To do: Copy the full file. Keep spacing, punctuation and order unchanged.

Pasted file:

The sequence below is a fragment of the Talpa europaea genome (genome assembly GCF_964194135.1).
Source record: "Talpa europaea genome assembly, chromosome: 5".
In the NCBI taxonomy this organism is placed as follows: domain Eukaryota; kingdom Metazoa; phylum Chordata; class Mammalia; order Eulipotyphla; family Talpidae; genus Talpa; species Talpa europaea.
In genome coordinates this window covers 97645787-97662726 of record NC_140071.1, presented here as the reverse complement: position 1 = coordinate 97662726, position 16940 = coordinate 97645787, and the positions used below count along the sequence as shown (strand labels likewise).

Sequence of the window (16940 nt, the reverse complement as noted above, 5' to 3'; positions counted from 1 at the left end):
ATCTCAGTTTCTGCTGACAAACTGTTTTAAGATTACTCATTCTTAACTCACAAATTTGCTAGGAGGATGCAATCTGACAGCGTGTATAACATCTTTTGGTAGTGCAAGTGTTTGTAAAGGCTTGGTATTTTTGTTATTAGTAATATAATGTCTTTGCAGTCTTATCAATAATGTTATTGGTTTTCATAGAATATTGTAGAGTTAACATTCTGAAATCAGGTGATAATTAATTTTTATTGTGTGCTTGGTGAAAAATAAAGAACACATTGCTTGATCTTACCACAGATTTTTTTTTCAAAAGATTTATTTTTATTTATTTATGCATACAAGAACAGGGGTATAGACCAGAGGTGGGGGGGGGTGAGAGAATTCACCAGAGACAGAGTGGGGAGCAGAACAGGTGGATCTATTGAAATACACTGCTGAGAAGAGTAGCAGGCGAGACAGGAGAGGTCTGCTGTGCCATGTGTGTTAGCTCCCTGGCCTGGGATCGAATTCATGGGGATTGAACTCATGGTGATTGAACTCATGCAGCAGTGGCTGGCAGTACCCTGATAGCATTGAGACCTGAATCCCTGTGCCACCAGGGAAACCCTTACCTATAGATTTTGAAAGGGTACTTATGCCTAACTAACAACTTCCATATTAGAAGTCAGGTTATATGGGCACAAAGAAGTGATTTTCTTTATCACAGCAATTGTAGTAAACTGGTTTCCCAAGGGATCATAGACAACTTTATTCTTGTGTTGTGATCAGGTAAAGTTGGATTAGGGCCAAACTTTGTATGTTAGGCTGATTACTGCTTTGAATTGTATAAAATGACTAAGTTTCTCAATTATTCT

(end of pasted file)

The sequence below is a fragment of the Talpa europaea genome (genome assembly GCF_964194135.1).
Source record: "Talpa europaea genome assembly, chromosome: 5".
In the NCBI taxonomy this organism is placed as follows: domain Eukaryota; kingdom Metazoa; phylum Chordata; class Mammalia; order Eulipotyphla; family Talpidae; genus Talpa; species Talpa europaea.
In genome coordinates this window covers 97645787-97662726 of record NC_140071.1, presented here as the reverse complement: position 1 = coordinate 97662726, position 16940 = coordinate 97645787, and the positions used below count along the sequence as shown (strand labels likewise).

Sequence of the window (16940 nt, the reverse complement as noted above, 5' to 3'; positions counted from 1 at the left end):
ATCTCAGTTTCTGCTGACAAACTGTTTTAAGATTACTCATTCTTAACTCACAAATTTGCTAGGAGGATGCAATCTGACAGCGTGTATAACATCTTTTGGTAGTGCAAGTGTTTGTAAAGGCTTGGTATTTTTGTTATTAGTAATATAATGTCTTTGCAGTCTTATCAATAATGTTATTGGTTTTCATAGAATATTGTAGAGTTAACATTCTGAAATCAGGTGATAATTAATTTTTATTGTGTGCTTGGTGAAAAATAAAGAACACATTGCTTGATCTTACCACAGATTTTTTTTTCAAAAGATTTATTTTTATTTATTTATGCATACAAGAACAGGGGTATAGACCAGAGGTGGGGGGGGGTGAGAGAATTCACCAGAGACAGAGTGGGGAGCAGAACAGGTGGATCTATTGAAATACACTGCTGAGAAGAGTAGCAGGCGAGACAGGAGAGGTCTGCTGTGCCATGTGTGTTAGCTCCCTGGCCTGGGATCGAATTCATGGGGATTGAACTCATGGTGATTGAACTCATGCAGCAGTGGCTGGCAGTACCCTGATAGCATTGAGACCTGAATCCCTGTGCCACCAGGGAAACCCTTACCTATAGATTTTGAAAGGGTACTTATGCCTAACTAACAACTTCCATATTAGAAGTCAGGTTATATGGGCACAAAGAAGTGATTTTCTTTATCACAGCAATTGTAGTAAACTGGTTTCCCAAGGGATCATAGACAACTTTATTCTTGTGTTGTGATCAGGTAAAGTTGGATTAGGGCCAAACTTTGTATGTTAGGCTGATTACTGCTTTGAATTGTATAAAATGACTAAGTTTCTCAATTATTCT